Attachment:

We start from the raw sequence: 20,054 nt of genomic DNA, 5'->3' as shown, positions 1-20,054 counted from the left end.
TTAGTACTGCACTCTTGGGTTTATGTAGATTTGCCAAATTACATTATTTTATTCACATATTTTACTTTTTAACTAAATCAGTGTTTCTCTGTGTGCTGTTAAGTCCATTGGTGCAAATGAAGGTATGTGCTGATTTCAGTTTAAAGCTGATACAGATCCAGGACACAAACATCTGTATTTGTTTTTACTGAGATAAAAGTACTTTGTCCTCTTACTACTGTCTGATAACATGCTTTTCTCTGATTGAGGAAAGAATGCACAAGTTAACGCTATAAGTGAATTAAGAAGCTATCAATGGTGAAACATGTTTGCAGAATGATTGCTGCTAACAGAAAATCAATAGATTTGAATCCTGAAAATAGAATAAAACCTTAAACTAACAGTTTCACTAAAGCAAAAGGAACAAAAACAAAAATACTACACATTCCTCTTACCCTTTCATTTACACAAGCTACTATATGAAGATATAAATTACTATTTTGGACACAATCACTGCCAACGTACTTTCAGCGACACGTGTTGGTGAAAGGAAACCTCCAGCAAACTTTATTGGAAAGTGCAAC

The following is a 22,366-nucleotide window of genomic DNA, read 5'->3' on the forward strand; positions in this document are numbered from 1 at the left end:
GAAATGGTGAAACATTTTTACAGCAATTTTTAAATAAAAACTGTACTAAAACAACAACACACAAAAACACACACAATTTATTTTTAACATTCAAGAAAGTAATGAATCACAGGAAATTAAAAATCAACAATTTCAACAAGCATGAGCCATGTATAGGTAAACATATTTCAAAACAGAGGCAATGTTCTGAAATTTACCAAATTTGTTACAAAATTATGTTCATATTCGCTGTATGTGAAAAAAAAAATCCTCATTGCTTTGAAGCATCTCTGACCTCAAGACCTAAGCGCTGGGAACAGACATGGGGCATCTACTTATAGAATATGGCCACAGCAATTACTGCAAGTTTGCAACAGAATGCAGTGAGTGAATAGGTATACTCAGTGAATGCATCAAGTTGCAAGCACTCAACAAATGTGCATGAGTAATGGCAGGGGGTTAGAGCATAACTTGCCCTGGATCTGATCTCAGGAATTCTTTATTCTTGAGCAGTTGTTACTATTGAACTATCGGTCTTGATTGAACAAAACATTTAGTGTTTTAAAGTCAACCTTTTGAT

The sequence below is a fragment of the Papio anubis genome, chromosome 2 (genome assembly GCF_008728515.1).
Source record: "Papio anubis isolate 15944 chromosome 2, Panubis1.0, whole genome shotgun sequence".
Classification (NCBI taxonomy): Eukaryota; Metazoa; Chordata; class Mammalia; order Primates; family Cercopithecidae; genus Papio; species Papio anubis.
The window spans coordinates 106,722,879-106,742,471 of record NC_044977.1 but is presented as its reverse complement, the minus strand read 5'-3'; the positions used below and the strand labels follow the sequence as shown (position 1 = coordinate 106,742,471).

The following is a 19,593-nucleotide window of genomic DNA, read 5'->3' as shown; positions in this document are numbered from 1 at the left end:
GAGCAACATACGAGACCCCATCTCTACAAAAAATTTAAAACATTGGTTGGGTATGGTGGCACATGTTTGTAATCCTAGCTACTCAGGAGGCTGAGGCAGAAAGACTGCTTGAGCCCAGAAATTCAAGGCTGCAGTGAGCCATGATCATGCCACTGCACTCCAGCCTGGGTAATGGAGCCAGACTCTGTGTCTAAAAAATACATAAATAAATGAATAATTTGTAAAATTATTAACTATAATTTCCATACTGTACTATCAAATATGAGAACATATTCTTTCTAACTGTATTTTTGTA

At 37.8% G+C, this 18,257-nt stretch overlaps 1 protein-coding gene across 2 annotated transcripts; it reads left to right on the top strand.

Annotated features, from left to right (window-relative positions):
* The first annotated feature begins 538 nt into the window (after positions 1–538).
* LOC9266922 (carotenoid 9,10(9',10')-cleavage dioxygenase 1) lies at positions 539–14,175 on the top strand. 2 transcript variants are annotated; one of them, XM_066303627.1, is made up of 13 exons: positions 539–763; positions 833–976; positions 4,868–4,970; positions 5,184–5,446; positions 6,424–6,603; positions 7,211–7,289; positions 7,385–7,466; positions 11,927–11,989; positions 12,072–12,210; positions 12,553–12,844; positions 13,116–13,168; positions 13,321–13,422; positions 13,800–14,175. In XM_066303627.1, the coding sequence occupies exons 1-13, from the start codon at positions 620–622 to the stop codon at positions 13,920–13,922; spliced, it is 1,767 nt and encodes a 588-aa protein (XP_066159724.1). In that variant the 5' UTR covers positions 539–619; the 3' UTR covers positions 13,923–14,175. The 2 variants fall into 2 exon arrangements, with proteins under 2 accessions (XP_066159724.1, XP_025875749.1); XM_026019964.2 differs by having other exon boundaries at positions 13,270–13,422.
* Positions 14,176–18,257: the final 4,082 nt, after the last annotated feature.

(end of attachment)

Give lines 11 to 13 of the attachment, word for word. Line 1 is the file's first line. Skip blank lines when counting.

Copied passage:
At 37.8% G+C, this 18,257-nt stretch overlaps 1 protein-coding gene across 2 annotated transcripts; it reads left to right on the top strand.

Annotated features, from left to right (window-relative positions):
* The first annotated feature begins 538 nt into the window (after positions 1–538).